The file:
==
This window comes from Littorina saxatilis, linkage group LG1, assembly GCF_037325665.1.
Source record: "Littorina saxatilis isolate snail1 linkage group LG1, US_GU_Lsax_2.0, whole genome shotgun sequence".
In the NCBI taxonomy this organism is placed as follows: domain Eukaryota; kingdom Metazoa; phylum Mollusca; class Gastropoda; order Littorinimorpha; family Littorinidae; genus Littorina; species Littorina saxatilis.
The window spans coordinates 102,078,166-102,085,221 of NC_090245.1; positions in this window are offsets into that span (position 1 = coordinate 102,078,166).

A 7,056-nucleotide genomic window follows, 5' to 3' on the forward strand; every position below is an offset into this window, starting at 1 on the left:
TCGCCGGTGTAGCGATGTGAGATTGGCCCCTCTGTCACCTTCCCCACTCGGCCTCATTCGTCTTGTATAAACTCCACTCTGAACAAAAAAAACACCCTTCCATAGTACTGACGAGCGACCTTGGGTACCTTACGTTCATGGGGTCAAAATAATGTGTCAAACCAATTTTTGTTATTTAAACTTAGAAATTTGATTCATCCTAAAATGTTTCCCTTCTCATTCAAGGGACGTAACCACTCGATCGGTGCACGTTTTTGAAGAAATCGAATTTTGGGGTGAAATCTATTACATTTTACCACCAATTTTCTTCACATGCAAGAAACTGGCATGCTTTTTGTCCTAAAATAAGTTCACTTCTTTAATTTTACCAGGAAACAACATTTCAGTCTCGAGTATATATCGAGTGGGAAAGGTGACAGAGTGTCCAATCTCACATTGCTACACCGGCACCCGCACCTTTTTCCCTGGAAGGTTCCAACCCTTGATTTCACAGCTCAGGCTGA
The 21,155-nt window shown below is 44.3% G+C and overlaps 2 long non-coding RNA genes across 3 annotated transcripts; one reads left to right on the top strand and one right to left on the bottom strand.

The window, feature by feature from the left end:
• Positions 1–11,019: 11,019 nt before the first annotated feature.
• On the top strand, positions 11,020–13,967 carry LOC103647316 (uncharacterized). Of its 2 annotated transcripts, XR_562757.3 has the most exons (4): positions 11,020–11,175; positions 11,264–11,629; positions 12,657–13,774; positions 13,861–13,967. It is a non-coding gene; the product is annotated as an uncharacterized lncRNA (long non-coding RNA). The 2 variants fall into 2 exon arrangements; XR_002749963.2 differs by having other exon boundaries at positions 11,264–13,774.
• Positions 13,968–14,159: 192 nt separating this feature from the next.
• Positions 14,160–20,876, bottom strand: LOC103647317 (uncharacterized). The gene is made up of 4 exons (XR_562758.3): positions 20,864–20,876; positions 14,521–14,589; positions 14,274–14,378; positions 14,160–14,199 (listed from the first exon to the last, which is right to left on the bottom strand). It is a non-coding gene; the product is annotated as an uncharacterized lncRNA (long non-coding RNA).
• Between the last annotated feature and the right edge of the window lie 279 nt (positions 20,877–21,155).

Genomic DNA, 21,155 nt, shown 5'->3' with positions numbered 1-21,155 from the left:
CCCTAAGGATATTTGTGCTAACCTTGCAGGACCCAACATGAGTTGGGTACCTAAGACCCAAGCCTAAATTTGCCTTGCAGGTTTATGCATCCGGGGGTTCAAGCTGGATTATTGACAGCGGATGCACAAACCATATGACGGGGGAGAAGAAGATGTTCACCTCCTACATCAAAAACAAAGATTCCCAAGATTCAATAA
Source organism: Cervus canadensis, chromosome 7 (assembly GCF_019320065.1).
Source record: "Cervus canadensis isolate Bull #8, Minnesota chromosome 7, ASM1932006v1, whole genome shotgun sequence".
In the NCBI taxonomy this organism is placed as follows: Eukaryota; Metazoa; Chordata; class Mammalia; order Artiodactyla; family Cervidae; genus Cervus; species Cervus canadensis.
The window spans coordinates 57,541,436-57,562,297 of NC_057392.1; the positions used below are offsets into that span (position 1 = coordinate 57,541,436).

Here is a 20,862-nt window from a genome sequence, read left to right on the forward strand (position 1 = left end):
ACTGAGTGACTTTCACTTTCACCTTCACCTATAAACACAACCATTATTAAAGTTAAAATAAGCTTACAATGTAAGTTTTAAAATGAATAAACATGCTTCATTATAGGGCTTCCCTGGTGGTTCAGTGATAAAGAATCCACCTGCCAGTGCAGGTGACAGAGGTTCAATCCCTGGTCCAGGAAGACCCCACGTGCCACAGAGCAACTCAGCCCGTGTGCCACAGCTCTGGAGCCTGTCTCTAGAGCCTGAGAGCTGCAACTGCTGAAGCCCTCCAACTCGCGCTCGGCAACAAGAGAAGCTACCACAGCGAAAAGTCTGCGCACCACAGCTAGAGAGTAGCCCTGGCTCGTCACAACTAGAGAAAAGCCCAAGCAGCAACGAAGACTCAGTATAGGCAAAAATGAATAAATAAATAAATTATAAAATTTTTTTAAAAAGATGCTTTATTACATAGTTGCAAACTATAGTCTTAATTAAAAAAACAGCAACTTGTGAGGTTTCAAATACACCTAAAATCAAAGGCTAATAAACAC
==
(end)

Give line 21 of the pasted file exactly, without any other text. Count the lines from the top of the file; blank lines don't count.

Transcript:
ACTGAGTGACTTTCACTTTCACCTTCACCTATAAACACAACCATTATTAAAGTTAAAATAAGCTTACAATGTAAGTTTTAAAATGAATAAACATGCTTCATTATAGGGCTTCCCTGGTGGTTCAGTGATAAAGAATCCACCTGCCAGTGCAGGTGACAGAGGTTCAATCCCTGGTCCAGGAAGACCCCACGTGCCACAGAGCAACTCAGCCCGTGTGCCACAGCTCTGGAGCCTGTCTCTAGAGCCTGAGAGCTGCAACTGCTGAAGCCCTCCAACTCGCGCTCGGCAACAAGAGAAGCTACCACAGCGAAAAGTCTGCGCACCACAGCTAGAGAGTAGCCCTGGCTCGTCACAACTAGAGAAAAGCCCAAGCAGCAACGAAGACTCAGTATAGGCAAAAATGAATAAATAAATAAATTATAAAATTTTTTTAAAAAGATGCTTTATTACATAGTTGCAAACTATAGTCTTAATTAAAAAAACAGCAACTTGTGAGGTTTCAAATACACCTAAAATCAAAGGCTAATAAACAC